CALIFORNIA | LOCAL
May 4, 2011 |
Reporting from San Salvador and Mexico City -- Rene Emilio Ponce, the once-powerful army general blamed for one of the most egregious atrocities in El Salvador's civil war, the killing of six Roman Catholic priests, has died. He was 64. Ponce died Monday at the Military Hospital in San Salvador, the capital, after being admitted last week in critical condition with heart trouble, El Salvador's Defense Ministry said in a statement. Ponce served as defense minister and army chief of staff in the last half of the Cold War-era conflict that ended in 1992, becoming one of the U.S.-backed government's most important military strategists.
April 25, 1998 |
Friends and colleagues have taken steps this week to reopen the investigation into the 1989 murders here of six Jesuit priests--a highly publicized, brutal act that caused the United States to reexamine its long, costly involvement in Central American civil wars.
CALIFORNIA | LOCAL
February 22, 1990 |
For the first time since the Vietnam war era, students and faculty at Loyola Marymount University on Wednesday held a daylong teach-in to reflect on the brutal murders of six Jesuit priests in El Salvador and the struggle for democracy throughout Central America. The assassination of the Jesuits last November in a predawn attack by Salvadoran army troops at the University of Central America in San Salvador provided the impetus for the teach-in at the Jesuit campus in Westchester.
September 27, 1991 |
One of the most defining chapters in El Salvador's blood-soaked history--the trial of a senior Salvadoran military officer accused in the killing of six Roman Catholic priests and two of their employees--opened Thursday, mired in bureaucratic disorganization, mind-numbing procedure and doubts that the real criminals are in the dock. This is the first time in El Salvador's history that any soldier has been summoned before a civilian court for human rights abuses.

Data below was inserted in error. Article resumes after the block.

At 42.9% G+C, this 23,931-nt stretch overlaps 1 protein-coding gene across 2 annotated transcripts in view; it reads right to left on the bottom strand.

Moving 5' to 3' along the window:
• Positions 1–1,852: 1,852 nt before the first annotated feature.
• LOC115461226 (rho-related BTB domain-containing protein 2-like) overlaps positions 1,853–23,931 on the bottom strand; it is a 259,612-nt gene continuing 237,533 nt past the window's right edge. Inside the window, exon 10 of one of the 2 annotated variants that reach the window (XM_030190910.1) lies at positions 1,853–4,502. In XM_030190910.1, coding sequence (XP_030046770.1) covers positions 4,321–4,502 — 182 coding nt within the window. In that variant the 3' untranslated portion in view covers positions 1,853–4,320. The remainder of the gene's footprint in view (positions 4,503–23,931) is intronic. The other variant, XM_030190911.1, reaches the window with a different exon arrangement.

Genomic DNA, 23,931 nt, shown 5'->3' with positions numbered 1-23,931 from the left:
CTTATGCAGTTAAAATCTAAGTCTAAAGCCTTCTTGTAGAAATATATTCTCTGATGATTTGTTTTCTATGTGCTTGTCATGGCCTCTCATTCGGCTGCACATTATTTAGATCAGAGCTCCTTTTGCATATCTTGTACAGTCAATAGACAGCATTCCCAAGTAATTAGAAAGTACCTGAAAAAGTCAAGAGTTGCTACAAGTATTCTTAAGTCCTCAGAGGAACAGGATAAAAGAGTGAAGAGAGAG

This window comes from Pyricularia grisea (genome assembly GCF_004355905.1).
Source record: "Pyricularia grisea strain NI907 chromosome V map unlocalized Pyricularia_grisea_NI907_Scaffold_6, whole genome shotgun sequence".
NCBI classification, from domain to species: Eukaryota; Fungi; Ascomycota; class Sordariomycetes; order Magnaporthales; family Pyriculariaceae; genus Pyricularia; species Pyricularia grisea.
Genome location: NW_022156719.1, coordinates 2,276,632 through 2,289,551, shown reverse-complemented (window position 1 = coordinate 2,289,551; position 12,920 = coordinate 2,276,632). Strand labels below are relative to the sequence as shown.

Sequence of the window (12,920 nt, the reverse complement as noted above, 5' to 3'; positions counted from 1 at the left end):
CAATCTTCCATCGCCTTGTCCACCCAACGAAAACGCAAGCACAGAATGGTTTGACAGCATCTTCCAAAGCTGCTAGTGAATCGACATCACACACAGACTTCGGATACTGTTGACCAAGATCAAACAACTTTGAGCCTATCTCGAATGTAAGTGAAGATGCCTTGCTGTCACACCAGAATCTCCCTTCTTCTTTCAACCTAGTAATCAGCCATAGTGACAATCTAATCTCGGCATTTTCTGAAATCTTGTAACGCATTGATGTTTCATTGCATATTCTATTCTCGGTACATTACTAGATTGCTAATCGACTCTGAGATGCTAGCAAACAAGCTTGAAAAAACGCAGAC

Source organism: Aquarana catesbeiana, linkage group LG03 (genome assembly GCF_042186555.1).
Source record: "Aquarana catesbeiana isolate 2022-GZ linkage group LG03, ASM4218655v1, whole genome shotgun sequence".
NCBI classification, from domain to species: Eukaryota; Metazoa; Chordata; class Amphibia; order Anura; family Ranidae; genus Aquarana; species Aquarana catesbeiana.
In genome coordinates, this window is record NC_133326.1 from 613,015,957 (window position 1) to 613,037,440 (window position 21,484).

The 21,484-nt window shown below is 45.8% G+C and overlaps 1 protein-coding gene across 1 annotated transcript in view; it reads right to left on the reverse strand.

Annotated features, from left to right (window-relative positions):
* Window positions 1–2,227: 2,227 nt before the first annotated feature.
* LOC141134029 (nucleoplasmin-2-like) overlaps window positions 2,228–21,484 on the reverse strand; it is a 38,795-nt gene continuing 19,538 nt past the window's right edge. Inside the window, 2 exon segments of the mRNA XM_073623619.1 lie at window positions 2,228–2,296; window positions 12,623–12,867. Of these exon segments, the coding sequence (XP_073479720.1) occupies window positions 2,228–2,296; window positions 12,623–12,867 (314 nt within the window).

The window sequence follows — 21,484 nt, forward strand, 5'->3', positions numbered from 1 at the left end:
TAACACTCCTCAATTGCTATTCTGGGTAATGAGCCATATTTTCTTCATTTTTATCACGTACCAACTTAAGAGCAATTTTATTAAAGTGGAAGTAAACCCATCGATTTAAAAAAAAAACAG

CALIFORNIA | LOCAL
December 6, 1989 |
As events in El Salvador slide away from government control, those who wished for the collapse of the majority Arena government may yet get that wish. They may not, however, have thought through what El Salvador will look like as a plaything of extremist killers, right and left. The murder of six Jesuit priests and their housekeepers in San Salvador Nov.
December 10, 1989 |
President Alfredo Cristiani said Saturday that the official investigation into last month's assassinations of six Jesuit priests is focusing on the Salvadoran armed forces, but he refused to blame the murders on the military. Cristiani said FBI and Salvadoran investigators have the names of all soldiers posted in the area of Central American University on Nov. 16, the night the priests, their cook and her daughter were shot to death at the Jesuit residence there.
January 8, 1990 |
Salvadoran President Alfredo Cristiani announced Sunday night that members of the government armed forces committed the Nov. 16 slayings of six Jesuit priests, their housekeeper and her daughter at their Central American University residence in San Salvador. In a nationally televised address, Cristiani said a military board of inquiry has been formed to further investigate the case, which has drawn international condemnation and threats from U.S. Congress members to cut off American aid.
November 18, 1989 |
When Fernando Jacob, a recent emigre from El Salvador, walked into a popular Salvadoran restaurant and meeting place Friday afternoon, he wanted a lot more than lunch. The 34-year-old Santa Ana resident was looking for fellow countrymen to talk about the violence in their war-torn country and to curse the hundreds of miles between them and loved ones back home.